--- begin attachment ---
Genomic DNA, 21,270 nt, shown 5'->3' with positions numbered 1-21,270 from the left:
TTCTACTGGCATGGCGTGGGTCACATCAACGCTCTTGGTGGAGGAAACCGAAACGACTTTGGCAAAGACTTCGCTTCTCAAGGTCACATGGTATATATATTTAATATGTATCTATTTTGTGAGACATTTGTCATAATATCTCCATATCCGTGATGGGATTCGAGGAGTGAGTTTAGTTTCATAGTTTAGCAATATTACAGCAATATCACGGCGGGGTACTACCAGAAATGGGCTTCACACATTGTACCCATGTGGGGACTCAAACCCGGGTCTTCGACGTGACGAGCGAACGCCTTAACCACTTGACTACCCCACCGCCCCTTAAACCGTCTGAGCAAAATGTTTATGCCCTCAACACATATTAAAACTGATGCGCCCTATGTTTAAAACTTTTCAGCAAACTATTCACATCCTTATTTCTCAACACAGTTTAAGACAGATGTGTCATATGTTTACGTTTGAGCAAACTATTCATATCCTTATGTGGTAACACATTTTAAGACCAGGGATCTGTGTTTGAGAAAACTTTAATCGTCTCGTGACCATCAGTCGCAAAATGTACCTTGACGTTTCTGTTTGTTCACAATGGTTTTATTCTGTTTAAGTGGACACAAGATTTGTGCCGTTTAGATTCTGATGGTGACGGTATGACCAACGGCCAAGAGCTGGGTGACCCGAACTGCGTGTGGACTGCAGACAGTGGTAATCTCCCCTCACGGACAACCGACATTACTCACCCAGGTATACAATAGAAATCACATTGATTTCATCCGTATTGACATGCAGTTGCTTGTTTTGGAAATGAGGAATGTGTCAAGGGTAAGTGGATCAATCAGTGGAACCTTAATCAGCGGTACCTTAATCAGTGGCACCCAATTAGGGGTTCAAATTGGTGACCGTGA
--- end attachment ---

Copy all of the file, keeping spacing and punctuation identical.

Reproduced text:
Genomic DNA, 21,270 nt, shown 5'->3' with positions numbered 1-21,270 from the left:
TTCTACTGGCATGGCGTGGGTCACATCAACGCTCTTGGTGGAGGAAACCGAAACGACTTTGGCAAAGACTTCGCTTCTCAAGGTCACATGGTATATATATTTAATATGTATCTATTTTGTGAGACATTTGTCATAATATCTCCATATCCGTGATGGGATTCGAGGAGTGAGTTTAGTTTCATAGTTTAGCAATATTACAGCAATATCACGGCGGGGTACTACCAGAAATGGGCTTCACACATTGTACCCATGTGGGGACTCAAACCCGGGTCTTCGACGTGACGAGCGAACGCCTTAACCACTTGACTACCCCACCGCCCCTTAAACCGTCTGAGCAAAATGTTTATGCCCTCAACACATATTAAAACTGATGCGCCCTATGTTTAAAACTTTTCAGCAAACTATTCACATCCTTATTTCTCAACACAGTTTAAGACAGATGTGTCATATGTTTACGTTTGAGCAAACTATTCATATCCTTATGTGGTAACACATTTTAAGACCAGGGATCTGTGTTTGAGAAAACTTTAATCGTCTCGTGACCATCAGTCGCAAAATGTACCTTGACGTTTCTGTTTGTTCACAATGGTTTTATTCTGTTTAAGTGGACACAAGATTTGTGCCGTTTAGATTCTGATGGTGACGGTATGACCAACGGCCAAGAGCTGGGTGACCCGAACTGCGTGTGGACTGCAGACAGTGGTAATCTCCCCTCACGGACAACCGACATTACTCACCCAGGTATACAATAGAAATCACATTGATTTCATCCGTATTGACATGCAGTTGCTTGTTTTGGAAATGAGGAATGTGTCAAGGGTAAGTGGATCAATCAGTGGAACCTTAATCAGCGGTACCTTAATCAGTGGCACCCAATTAGGGGTTCAAATTGGTGACCGTGA